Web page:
This week I was going to try and finish off some development work, whilst also starting on a variety of things that need to be done in preparation for the impending set-up of my company. That has got me into setting up a business-only line on a VOIP/SIP phone, putting a proper multi-user e-mail system in place, and setting up some new domain names with holding pages, web/email-forwarding and the like, as well as starting to look into a number of potential suppliers for various other services I’ll need.
So there has been plenty of fun and frustration learning the ins-and-outs of DNS records, fiddling with SIP-phone configuration, and seeing just what “virtual office” services are available these days and which combination of things might best meet my needs. As usual, everything takes longer than it ought to. You set things up, test things, puzzle over what doesn’t work, figure out what to do, re-configure and re-test everything, document it all for future reference – and suddenly a whole day has gone by and it’s very dark outside.
In the end I didn’t get very far with the development work. I looked at it a couple of times, but with all the other stuff going on I was pretty much just staring at the screen. So the first half of the week turned into being a complete break from coding (more accurately, from writing Javadoc and test cases), and I only got back into proper development work towards the end of the week once the other stuff had calmed down a bit.
This has been a big reminder of how hard it can be to mix actual system development, and especially programming, with anything else. I can juggle lots of non-programming tasks when not programming, but mixing anything else with programming just seems to slow me down on both sets of tasks and leave me feeling drained. Except, perhaps, for technical reading and learning new stuff, which I always seem to be able to do in parallel with anything (regardless of whether it’s directly related to current work or not). I suspect everyone has different abilities and thresholds on this, but for me that’s just the way it is.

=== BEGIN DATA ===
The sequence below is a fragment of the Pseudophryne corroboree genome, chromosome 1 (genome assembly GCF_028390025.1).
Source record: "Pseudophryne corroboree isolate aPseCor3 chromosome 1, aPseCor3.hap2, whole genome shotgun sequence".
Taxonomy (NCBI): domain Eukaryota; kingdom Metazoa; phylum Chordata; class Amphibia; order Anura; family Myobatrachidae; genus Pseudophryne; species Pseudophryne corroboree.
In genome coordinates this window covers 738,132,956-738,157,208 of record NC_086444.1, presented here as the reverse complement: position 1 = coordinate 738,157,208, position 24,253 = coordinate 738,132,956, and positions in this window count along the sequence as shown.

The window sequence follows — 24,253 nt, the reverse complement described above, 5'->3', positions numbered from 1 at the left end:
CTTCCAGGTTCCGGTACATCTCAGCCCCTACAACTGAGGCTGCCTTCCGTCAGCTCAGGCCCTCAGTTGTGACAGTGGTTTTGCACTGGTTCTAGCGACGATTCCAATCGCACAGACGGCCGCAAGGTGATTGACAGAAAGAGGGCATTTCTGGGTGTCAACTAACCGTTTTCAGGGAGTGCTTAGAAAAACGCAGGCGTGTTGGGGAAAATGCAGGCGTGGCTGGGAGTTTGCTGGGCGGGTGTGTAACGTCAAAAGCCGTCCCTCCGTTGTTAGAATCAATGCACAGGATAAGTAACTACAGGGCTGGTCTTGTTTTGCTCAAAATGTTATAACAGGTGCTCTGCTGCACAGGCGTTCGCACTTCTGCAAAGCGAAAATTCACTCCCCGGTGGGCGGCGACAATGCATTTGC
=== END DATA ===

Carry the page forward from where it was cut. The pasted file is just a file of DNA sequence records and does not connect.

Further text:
So I think from here on I’m going to set myself a fairly rigid routine of spending a fixed amount of time at the start of each day for non-development tasks, and then try to completely forget about that and spend the rest of the day on development work. For now that will mean an hour each day for non-development tasks, but that will increase as the development work winds down and other things build up.
From a broader perspective, this has also been a reminder of how different this current project is from anything I’ve ever worked on before. Specifically, due to doing the whole thing on my own, rather than being part of a team that is itself part of a larger organisation (or even being a one-person project within a larger organisation). OK, strictly speaking even this project isn’t really just me on my own, depending on where you draw its boundary – there are companies supplying me with services, emotional support from friends and family, various sources of advice, and assorted background chatter from the internet. But it’s as near to being a one-person project as anything could ever be.